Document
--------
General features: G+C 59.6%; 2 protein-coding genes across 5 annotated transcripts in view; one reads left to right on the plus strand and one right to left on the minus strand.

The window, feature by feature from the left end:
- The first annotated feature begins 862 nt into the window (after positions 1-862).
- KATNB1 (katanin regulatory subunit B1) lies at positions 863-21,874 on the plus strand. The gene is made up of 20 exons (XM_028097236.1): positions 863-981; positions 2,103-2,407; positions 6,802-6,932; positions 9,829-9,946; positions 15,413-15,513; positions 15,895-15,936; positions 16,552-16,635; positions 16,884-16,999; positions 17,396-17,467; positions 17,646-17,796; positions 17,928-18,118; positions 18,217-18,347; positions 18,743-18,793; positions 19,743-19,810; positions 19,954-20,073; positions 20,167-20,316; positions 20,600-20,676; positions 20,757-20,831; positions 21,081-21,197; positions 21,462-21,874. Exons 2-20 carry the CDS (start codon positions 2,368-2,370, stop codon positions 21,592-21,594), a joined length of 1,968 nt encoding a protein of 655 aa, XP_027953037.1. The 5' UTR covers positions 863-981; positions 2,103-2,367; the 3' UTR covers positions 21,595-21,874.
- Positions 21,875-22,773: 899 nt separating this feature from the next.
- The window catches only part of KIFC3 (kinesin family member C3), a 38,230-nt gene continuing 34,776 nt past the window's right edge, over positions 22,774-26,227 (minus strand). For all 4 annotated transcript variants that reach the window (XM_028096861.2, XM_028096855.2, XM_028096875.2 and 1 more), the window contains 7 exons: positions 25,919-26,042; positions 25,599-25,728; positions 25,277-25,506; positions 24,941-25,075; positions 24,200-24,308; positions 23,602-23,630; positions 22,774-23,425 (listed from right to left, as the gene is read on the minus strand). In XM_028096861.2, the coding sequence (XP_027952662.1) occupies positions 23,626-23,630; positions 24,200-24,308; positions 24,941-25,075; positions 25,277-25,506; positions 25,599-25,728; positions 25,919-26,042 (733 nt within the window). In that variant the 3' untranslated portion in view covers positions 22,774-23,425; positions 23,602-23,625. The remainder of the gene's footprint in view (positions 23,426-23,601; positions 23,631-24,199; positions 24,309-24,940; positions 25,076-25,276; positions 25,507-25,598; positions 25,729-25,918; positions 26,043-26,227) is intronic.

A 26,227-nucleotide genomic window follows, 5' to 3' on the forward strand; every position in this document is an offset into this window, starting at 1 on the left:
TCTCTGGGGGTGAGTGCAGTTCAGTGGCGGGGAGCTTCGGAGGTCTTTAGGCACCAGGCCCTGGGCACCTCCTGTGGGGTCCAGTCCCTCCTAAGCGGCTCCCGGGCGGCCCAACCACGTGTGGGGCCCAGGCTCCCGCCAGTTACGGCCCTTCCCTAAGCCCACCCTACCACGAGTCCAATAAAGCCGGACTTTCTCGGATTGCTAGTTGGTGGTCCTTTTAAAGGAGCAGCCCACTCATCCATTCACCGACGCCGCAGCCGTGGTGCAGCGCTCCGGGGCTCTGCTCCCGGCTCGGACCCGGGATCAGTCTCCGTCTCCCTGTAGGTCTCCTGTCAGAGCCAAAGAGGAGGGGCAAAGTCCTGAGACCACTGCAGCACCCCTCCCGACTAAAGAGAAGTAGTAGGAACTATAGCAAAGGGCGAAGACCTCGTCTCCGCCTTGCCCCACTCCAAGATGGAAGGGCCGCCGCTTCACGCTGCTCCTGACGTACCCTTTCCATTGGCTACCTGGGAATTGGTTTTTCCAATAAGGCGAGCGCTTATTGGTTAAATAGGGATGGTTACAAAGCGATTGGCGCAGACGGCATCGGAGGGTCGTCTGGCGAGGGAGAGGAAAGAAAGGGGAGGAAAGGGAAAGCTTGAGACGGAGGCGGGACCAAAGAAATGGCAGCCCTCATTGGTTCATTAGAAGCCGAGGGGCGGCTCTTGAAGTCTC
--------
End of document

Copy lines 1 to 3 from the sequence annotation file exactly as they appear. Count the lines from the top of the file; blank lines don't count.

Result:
General features: G+C 59.6%; 2 protein-coding genes across 5 annotated transcripts in view; one reads left to right on the plus strand and one right to left on the minus strand.

The window, feature by feature from the left end:
- The first annotated feature begins 862 nt into the window (after positions 1-862).